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Hoardings better than online advertising

By , agencyfaqs! | In | October 27, 2000
A survey by the IMRB throws up several interesting findings regarding advertising on the Net

Sabil Francis
agencyfaqs!
NEW DELHI, October 27

The market is booming. And Internet advertising is finally taking off. With a lot of hiccups, nonetheless. The Indian Market Research Bureau (IMRB), one of India's premier market research agencies, has carried out a survey on online advertising.
The intrepid researchers of the MR agency visited 21,000 homes and businesses. These included 8,000 businesses, across 16 cities across the country. And there were interviews with nearly 18,000 people.

The research results are divided into five separate groups — "what you see is what you got (WYSIWYG)," the ISP market, the content market, the e-commerce market, and the cyber café market. For the last section, IMRB researchers studied not only major ISP providers like Satyam and Mantra online, but also trudged to remote villages to study government provided cyber cafes as well.

The findings? Interesting. Of the 18,000 people that IMRB talked to, 13,000 were Internet users. So did that mean online advertising was the future?

Not really. Only the heavy users of the Internet were able to specifically recall advertisements on the Net. Others just had vague memories. Interestingly, hoardings offline, that is, at bus stops, and on billboards had better recall value. Perhaps one reason why major Internet companies are advertising at the bus stop!

Internet advertising, by recall value, came fourth. After magazines, televisions, hoardings offline. The effectiveness of Internet advertising also differed according to the product. Specific products, addressed at the computer industry, were more likely to get clicked on. These included hardware, software, and ISPs. On an average, for every one million people, 14 per cent surf the Net. Of these, only one-third were heavy users who might click on an ad online. "There must be something compelling, or an online ad is in the same league as a hoarding," says Mohan Krishnan, research director, e-technology group@IMRB.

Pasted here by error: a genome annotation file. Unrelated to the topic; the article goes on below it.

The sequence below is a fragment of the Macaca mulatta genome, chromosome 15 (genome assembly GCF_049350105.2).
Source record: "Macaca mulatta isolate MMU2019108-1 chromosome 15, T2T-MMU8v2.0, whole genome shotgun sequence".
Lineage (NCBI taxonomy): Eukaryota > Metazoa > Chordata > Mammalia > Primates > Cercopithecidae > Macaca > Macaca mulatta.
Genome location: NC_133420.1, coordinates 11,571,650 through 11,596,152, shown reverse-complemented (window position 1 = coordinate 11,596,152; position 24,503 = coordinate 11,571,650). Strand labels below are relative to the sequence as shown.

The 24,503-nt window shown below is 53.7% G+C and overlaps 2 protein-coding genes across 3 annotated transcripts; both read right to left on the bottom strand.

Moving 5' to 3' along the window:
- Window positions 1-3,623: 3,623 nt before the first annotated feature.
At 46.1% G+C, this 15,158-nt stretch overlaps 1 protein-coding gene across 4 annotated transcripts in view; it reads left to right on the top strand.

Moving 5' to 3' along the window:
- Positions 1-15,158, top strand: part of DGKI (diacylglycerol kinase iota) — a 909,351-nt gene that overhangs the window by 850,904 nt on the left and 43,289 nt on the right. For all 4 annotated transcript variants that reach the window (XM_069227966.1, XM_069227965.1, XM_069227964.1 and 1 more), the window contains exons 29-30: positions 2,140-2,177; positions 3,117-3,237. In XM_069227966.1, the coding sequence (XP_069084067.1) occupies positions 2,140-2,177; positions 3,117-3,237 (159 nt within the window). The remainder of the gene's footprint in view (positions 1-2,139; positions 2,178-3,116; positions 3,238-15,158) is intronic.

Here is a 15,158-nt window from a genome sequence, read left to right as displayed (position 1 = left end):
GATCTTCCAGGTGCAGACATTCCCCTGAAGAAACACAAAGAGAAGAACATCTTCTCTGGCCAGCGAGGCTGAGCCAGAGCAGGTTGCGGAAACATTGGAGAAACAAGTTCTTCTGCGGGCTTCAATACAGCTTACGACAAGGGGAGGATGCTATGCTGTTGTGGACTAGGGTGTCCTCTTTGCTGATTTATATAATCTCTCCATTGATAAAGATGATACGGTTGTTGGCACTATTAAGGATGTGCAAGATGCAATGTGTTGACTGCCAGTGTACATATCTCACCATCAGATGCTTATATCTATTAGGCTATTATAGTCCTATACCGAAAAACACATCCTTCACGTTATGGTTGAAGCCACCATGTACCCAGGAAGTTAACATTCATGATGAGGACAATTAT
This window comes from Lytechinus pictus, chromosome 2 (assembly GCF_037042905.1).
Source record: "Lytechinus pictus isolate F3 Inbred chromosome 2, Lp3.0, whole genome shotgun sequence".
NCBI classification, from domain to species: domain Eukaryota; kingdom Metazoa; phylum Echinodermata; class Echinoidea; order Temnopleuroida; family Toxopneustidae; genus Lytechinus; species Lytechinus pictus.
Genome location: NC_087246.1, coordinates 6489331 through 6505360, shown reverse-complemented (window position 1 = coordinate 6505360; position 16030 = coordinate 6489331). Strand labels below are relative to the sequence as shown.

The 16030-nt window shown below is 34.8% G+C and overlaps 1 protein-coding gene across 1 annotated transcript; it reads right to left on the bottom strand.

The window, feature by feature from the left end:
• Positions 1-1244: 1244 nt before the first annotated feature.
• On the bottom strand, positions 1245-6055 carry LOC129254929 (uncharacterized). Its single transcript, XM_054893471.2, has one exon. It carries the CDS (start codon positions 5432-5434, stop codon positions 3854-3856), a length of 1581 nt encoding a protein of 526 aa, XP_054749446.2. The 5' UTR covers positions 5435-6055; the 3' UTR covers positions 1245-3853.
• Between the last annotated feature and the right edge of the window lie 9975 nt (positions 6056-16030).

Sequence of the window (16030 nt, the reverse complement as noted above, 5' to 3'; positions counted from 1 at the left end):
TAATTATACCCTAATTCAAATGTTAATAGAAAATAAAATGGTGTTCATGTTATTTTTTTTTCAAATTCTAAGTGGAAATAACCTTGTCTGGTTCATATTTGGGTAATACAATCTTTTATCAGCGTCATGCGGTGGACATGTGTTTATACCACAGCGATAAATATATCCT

And the exponential growth of the Internet alone will not take care of this, according to analysts. Not that the growth is lacking. Last year, Internet connections exploded by 151 per cent over the previous year. The business market grew by 118 per cent, while the home market grew by a whopping 205 per cent, according to the IMRB. In February 2000, NASSCOM estimated that there were 3.2 million web users in India, and that they were growing at 50 per cent every year.

In spite of all this, Internet advertising remains in its infancy. The problem lies in the way that the Internet is seen and used. Regarding the former, people still prefer TV ads to Internet ads, which have to get over the trash label. Another inhibiting factor is that many people use the Internet only to e-mail or chat, and not as a source of information. As Internet usage is relatively more expensive, and most surf in cafes, it will take a really compelling advertisement, targeted at exactly the same time as when the surfer is interested in the product, to get clicks.

Broadband could change this, with advertisements being interspersed between video clips. In one way, this is going back to the logic of TV, where the viewer has no control over the content. That is, unless you zap the remote. Yet say analysts, such technology would take a minimum of three years to show returns in the form of advertising impact.

In spite of all this, online advertising firms are upbeat. Take RightServe, which was started last year by Hughes Software Systems. Last October, RightServe conceptualised India's first targeted advertising campaign for Cyber India Online. The company sees a major market for online advertising support and intends to tap this by providing user-specific information. "RightServe's strength lies in its superior strategic skill base, cutting edge technological pedigree and efficient eye-ball expertise," says Sanjeev Gadre, business manager in charge of RightServe, at HSS, Bangalore.

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